Take a look at Mötley Crüe again. Despite achieving affordability and legal immunity, the band still decided to stop pursuing their drug-ridden lifestyle. Drugs cause an assortment of interpersonal issues from health problems to broken friendships to wrecked families. Even if drugs were free, the personal cost of doing drugs would always be high. Without legal consequences or high prices, drug use of Mötley Crüe's caliber would thus still be a rare case.

An important aspect differentiating rock-star usage and common-consumer usage after legalization would be vocation: A rock star plays a two-hour show every few days, maybe accompanied by a press interview here or there. In between, the bands travel with little responsibility or concern. This breeds an environment prone to drug use. As the old saying goes, "idle hands are the devil's workshop." Even when performing, sobriety is not always a requirement. In fact, the show might be a little better, depending on the level of intoxication.

One might reasonably argue that the same time-dependent considerations apply to all careers. If accountants worked for only two hours every few days at the same pay, one might expect a drastic jump in their drug and alcohol abuse. Most of us have nine-to-five jobs and can't afford to do drugs because of our responsibilities. How many readers have the time to smoke crystal meth this weekend and stay awake for 36 hours? Close to none (except for college students). It is not an accident that college students, with plenty of time on their hands, have a reputation for heavy drinking and drug use. Students don't mysteriously mature from age 22 to 23 and stop drinking. They get jobs, which increase the effect of drugs and alcohol on their productivity and lead to lower usage.

Other groups associated with high rates of drug abuse have a similar profile: lots of time and few responsibilities. The poor, for example, collectively consume large amounts of drugs. Doing drugs didn't necessarily make them poor. The impoverished simply have far lower nonmonetary costs from doing them. What is a welfare recipient's opportunity cost for smoking crystal meth and staying up for 36 hours? Certainly less than that of a Wall Street hedge-fund manager. As Bob Dylan once sang, "When you got nothing, you got nothing to lose."

Low-paying jobs have similar low costs for drug usage, especially in the service industry. If a waiter loses a job, he can grab another in a few days. Resumes are often unnecessary, as are drug tests. Past employers are seldom contacted. If a waiter does drugs on the job, shows up late to work, and starts slacking, another job is waiting just around the corner.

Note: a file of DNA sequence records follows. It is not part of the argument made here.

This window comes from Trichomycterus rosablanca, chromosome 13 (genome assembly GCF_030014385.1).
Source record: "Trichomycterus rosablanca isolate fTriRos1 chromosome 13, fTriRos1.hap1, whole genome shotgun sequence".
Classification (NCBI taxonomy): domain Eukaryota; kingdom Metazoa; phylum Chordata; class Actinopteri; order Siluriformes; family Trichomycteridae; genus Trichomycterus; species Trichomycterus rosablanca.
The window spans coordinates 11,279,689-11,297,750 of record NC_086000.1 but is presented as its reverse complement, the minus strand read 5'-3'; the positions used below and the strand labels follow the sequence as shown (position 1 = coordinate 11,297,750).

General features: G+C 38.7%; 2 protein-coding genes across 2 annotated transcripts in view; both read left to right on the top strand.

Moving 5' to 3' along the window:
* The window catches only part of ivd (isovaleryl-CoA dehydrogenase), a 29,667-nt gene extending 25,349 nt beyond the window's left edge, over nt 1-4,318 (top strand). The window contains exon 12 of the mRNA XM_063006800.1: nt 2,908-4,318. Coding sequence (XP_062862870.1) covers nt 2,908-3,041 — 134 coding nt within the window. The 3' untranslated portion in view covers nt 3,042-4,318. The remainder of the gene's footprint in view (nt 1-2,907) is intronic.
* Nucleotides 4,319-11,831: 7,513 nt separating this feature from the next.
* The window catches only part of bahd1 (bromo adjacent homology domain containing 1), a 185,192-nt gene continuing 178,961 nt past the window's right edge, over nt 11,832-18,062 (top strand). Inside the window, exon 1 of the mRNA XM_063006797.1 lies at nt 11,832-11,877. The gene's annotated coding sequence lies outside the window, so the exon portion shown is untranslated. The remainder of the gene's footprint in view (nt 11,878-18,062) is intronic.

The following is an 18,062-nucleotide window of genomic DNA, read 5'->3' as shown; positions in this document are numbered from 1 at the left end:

For an accountant, on the other hand, losing a job could result in months of unemployment. There is lower turnover in the industry; resumes will be closely examined; former employers will be contacted. An accountant fired for drug usage would be lucky to ever find a job approaching his former stature. Years of college and experience would burn up in flames. No matter how low drug prices may go, these consequences and economic costs would never disappear.

Admittedly, the use of some drugs, particularly marijuana, might increase significantly. And yet any horrible consequences from that are questionable. Pot is already the most-used illegal drug out there. Smoking weed has the lowest time cost of all the drugs. In fact, the time cost is lower than that of alcohol. A pothead can smoke a joint and be sober in an hour. I've yet to see a drunk who can do the same. Further, you can't binge for days on marijuana as you can with crack cocaine and other substances with low durations. The use of marijuana might even have a positive effect if it supplants the use of alcohol — a substance with many seriously deleterious effects.

There are also significant positive effects to be expected from drug legalization. For example, prices will be so low as to allow beggars to get a cheap fix just as the homeless now do with $6 bottles of vodka. This will discourage impoverished addicts from stealing, robbing, or killing for drugs.

Without the legal system ruining the lives of nonviolent drug users, there will be light at the end of the dark tunnel of drug addiction.

Not all problems will disappear, of course. Drugs will continue to wreck lives, just as alcohol dependency has been doing for centuries. But one day, hopefully, drug addiction will be dealt with by doctors, friends, family, and churches — not prison cages and an aggressive police state. Drug addicts will be allowed to peacefully readjust to society, becoming productive members without the scars of the penal system. They will have a chance to recover and to rock on, just like Mötley Crüe.

Author:

Vedran Vuk

Vedran Vuk has a bachelor degree of economics from Loyola University of New Orleans, and was a 2006 summer fellow at the Mises Institute. He is currently pursuing a doctorate of economics at George Mason University. He has contributed two chapters to the upcoming first-ever Ron Paul biography, Ron Paul: A Life, coming out in early September 2008. Visit his blog, vedranvuk.blogspot.com. Send him mail.